Nutrient rich as Grandmother's vegetable stew,
Henrys Lake sweetens her mint-green shores with dew
And implores all who sip her waters to drink freely.
Bread-soft, grassy meadows rise gently over the hills,
And elegant yet rustic homes fill spaces between the trees.
In the lake, in the clean, mountain soup,
Large, hybrid trout,
One-part cutthroat, one-part rainbow,
Grow, thrive, and teach the meaning of beauty and design.
Non-stop through the summer,
These silken shadows glide and gorge themselves
On nymphs, slugs, and the right amount of minnows.
For these lurkers, it's a smorgasbord delight.
Henrys Lake, a fertile, mountain womb,
Never stops giving birth from June to June.
Bugs, moss, and aquatic vines,
Seagulls, sand-hill cranes, and lines of pelicans
Link a vibrant, thriving world.
Henrys Lake is never the same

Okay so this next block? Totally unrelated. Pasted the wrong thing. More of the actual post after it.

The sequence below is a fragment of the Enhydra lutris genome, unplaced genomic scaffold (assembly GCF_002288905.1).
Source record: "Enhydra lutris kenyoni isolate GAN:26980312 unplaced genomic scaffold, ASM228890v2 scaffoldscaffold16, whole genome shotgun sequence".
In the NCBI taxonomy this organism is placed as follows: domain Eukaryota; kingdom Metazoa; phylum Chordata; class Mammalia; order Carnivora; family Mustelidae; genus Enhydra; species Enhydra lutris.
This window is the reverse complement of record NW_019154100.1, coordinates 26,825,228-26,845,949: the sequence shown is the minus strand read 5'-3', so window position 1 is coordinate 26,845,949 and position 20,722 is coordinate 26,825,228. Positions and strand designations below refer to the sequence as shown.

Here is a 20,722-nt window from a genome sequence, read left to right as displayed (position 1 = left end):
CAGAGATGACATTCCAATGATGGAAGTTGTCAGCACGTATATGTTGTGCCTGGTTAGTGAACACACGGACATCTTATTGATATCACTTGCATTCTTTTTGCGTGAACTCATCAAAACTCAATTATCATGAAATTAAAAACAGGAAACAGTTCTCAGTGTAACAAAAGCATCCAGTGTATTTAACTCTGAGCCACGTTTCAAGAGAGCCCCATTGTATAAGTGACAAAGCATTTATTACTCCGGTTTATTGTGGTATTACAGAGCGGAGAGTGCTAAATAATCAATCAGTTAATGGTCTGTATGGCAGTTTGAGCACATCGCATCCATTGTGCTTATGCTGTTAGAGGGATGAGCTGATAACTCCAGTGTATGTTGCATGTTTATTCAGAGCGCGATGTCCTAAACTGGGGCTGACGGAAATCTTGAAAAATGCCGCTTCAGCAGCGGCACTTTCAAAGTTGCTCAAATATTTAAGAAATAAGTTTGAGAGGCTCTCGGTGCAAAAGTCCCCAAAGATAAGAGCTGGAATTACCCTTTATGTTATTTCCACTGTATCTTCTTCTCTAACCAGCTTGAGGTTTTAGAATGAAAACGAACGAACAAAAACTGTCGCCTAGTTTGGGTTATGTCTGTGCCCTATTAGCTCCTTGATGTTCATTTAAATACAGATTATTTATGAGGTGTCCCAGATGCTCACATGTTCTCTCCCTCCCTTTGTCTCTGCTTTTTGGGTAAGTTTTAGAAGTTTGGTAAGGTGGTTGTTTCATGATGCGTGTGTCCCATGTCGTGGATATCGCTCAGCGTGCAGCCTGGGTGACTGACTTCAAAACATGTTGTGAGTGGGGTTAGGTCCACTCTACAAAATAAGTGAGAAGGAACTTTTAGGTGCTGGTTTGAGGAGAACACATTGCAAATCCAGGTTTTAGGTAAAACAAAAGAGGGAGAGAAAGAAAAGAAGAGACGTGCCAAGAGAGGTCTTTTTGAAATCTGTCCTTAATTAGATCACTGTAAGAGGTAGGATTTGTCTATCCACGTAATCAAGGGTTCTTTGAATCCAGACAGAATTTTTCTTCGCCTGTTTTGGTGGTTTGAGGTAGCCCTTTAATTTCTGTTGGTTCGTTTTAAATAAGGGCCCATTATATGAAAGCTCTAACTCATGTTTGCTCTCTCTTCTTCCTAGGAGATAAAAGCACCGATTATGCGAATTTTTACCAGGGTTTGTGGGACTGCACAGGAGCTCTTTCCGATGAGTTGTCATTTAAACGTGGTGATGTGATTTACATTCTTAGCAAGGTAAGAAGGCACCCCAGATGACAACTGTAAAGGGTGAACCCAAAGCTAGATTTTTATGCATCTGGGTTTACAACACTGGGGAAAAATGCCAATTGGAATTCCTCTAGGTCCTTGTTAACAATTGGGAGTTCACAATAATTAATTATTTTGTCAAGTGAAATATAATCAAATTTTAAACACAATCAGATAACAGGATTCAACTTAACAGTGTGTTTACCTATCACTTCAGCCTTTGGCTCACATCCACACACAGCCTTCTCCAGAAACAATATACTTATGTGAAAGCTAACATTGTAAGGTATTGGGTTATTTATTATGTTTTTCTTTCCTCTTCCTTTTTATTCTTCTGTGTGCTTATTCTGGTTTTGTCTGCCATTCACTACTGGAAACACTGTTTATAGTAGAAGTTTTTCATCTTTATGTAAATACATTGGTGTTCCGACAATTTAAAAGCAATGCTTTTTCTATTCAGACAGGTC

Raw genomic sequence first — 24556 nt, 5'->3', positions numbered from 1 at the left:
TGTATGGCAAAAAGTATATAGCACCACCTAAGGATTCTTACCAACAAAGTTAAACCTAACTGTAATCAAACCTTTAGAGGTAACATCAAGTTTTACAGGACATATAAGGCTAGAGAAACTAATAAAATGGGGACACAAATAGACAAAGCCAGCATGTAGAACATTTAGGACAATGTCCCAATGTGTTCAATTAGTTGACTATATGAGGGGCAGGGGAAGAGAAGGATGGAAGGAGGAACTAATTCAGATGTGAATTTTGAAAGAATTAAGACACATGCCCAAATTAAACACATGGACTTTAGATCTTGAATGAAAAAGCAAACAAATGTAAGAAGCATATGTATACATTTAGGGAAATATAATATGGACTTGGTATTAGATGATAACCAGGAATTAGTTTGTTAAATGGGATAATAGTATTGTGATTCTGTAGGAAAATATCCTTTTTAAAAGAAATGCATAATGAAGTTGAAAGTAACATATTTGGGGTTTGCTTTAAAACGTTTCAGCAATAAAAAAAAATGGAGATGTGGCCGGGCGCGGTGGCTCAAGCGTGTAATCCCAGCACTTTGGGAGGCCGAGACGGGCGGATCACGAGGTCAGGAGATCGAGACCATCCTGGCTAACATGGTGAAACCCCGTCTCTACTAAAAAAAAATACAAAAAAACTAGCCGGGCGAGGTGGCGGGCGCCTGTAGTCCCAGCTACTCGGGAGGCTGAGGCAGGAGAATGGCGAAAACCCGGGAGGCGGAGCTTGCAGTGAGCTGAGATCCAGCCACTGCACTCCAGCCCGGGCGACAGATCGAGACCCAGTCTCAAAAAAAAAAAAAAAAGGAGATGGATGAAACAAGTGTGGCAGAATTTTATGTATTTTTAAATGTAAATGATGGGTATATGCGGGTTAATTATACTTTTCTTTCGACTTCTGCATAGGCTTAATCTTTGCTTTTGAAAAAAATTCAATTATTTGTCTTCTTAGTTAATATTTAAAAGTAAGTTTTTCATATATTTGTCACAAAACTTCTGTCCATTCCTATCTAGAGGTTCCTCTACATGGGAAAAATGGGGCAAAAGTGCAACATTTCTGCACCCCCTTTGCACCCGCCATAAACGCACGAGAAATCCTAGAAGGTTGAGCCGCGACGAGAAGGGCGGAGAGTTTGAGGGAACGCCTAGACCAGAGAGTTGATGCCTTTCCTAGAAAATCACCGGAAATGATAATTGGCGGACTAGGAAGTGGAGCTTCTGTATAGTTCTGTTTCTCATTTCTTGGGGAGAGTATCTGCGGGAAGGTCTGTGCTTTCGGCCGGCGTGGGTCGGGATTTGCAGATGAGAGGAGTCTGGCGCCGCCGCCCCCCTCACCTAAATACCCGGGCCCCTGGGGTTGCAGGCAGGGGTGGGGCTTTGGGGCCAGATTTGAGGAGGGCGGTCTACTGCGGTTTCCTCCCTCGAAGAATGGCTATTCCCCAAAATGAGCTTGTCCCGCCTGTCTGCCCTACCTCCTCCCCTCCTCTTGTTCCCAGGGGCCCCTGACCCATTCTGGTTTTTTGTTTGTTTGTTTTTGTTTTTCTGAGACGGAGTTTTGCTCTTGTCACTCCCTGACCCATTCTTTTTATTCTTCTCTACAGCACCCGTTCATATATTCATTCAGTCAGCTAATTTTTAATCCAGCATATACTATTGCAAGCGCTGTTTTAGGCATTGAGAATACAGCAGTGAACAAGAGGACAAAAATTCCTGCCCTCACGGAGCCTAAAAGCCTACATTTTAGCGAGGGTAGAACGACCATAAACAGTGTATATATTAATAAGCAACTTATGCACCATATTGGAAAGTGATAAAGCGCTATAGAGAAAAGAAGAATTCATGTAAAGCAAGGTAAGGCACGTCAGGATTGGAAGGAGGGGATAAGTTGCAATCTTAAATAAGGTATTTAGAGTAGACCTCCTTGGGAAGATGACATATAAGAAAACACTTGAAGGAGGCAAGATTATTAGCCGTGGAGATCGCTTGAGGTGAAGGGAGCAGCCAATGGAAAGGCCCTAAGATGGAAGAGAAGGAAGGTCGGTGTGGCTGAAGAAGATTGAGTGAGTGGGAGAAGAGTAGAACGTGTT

Because her ever-changing face connects
With the hills, peaks, and trees,
With the clouds and soft breezes which blow
First one direction, then another,
With the dancing winds and soft rains,
With the emerging, mid-day, or fading light,
And with the bright moon glow and quiet nights.
Sometimes when the summer sun shines brightly
Through white, puffy clouds,
Like a loud argument, thunder crashes southwest of Jefferson Peak.
Then, taking its time, a black shroud begins to spread across the sky,
And someone cries, "Take cover."
Like new water flowing down an empty ditch,
The storm rolls north on its way to Montana.
Rain stretches its long, liquid fingers to the ground
And white caps pound against the shore.
I love it all:
The changing waters, the rugged, nearby lands,
The demands the weather makes on campers,
The low-flying birds which drift and float with the ease of a smile.
With a grateful heart, when I start a prayer of thanks,
I won't forget the taste of fresh trout,
Fried in butter and sprinkled with lemon pepper,
Wild Rose Ranch and Staley Springs,
Power boats, float tubes, fishermen galore,
And fertile Henrys Lake
With its hatchery on the north shore.
© Allen Hackworth